Rapid process redesign in a university-based emergency department: decreasing waiting time intervals and improving patient satisfaction

Ann Emerg Med. 2002 Feb;39(2):168-77. doi: 10.1067/mem.2002.121215.


Academic emergency departments are traditionally associated with inefficiency and long waits. The academic medical model presents unique barriers to system changes. Several non-university-based EDs have undertaken process redesign, with significant decreases in patient waiting time intervals. This is the presentation of a rapid process redesign in a university-based ED to reduce waiting time intervals. We present the application of a process-improvement team approach to evaluate and redesign patient flow. As a result of this effort, the median waiting room time interval (triage to patient room) decreased from 31 minutes in January 1998 to 4 minutes in July 1998. ED throughput times also decreased, from 4 hours, 21 minutes in January 1998 to 2 hours, 55 minutes in July 1998. Urgent care waiting room time intervals decreased from 52 minutes to 7 minutes and throughput times from 2 hours, 9 minutes to 1 hour, 10 minutes. Patient satisfaction evaluations by an independent institute demonstrated dramatic improvement and establishment of a new benchmark for academic EDs. Process redesign is possible in a busy, complex, tertiary-care ED, with decreases in waiting time intervals and improvement in patient satisfaction. Major sustained support from top-level hospital administrators and physician leadership are fundamental prerequisites. With these in place, a process improvement team approach for evaluating and redesigning the patient care system can be successful.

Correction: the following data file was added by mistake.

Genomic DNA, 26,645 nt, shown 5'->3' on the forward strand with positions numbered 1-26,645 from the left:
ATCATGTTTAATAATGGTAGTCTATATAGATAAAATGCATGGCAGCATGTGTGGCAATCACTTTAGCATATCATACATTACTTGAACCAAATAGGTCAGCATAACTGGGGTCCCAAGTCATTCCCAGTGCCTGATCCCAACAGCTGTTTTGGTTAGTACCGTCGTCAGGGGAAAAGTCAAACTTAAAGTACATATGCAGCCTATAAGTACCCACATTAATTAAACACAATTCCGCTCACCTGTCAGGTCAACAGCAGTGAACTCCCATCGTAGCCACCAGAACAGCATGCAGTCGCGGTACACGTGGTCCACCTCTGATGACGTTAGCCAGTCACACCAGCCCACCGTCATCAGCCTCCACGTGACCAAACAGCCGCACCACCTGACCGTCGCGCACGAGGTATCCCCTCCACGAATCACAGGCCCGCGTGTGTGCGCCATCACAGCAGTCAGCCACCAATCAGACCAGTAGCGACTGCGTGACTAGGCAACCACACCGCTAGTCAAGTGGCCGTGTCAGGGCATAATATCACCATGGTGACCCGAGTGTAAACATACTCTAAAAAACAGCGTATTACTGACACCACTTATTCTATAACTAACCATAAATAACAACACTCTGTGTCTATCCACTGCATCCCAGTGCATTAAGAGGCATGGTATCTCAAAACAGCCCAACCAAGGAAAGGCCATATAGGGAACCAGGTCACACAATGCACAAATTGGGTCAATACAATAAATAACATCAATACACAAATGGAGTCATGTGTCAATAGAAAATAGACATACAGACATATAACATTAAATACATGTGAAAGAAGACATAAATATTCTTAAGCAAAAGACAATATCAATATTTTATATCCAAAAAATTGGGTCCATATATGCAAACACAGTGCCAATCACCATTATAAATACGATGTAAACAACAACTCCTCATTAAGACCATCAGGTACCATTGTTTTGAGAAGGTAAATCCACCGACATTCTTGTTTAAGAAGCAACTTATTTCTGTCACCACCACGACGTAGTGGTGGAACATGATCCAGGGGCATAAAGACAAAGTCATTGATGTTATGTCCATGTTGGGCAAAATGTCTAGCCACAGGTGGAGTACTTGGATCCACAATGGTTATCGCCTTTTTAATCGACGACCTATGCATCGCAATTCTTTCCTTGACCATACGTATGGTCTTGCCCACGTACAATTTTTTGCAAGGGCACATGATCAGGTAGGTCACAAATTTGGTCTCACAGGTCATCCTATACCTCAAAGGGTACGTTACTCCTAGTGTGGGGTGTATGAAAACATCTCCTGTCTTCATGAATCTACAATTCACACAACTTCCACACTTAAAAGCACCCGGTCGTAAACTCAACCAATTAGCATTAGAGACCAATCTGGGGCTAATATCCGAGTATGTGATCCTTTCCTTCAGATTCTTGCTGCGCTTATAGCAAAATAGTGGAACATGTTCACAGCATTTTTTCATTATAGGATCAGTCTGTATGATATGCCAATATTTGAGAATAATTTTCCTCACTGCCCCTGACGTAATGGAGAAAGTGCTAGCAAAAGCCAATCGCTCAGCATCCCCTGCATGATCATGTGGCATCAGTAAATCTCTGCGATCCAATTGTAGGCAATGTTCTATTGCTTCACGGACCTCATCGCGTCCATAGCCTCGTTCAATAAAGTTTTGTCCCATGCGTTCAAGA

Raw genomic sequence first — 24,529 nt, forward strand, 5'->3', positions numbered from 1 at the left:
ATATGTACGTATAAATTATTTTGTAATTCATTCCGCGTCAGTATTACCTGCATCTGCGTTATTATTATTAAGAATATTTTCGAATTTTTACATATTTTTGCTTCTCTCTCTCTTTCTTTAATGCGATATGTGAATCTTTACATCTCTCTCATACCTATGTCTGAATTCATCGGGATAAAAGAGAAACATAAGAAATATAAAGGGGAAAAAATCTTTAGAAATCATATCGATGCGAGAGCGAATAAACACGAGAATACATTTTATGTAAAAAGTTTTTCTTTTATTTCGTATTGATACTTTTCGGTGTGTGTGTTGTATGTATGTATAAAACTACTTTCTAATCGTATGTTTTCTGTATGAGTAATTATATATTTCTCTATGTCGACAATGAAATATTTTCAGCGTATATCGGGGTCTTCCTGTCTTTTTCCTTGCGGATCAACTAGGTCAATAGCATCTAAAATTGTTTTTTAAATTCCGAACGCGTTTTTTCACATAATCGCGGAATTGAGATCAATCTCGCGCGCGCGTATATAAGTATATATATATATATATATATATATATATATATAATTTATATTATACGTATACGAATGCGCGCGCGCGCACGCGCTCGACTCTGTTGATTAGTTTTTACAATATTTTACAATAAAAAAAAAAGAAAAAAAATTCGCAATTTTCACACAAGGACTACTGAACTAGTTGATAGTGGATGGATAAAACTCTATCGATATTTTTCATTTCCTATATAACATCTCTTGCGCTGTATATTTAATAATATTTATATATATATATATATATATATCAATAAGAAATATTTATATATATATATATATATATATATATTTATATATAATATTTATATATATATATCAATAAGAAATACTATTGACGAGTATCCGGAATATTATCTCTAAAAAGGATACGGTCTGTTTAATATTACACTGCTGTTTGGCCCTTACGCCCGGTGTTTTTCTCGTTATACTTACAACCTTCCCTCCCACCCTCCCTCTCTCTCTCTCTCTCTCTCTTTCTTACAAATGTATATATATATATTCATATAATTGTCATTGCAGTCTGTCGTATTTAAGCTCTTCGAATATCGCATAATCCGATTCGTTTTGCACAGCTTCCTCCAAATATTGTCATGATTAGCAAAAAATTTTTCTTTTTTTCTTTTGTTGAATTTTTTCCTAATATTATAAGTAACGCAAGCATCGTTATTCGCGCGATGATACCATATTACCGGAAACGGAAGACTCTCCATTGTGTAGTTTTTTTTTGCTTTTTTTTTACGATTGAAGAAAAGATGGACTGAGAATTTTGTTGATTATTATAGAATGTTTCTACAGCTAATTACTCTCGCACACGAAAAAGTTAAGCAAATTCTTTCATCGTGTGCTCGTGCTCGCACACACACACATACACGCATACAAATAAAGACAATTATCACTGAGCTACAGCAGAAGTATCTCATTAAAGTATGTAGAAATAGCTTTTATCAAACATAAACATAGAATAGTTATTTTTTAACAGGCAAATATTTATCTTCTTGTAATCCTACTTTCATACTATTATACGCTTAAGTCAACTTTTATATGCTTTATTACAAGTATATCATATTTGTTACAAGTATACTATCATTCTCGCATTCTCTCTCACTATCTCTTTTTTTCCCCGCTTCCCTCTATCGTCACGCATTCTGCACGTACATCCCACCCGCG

MeSH terms

  • Academic Medical Centers / organization & administration*
  • Emergency Service, Hospital / organization & administration*
  • Hospital Design and Construction
  • Humans
  • Patient Satisfaction*
  • Surveys and Questionnaires
  • Time Factors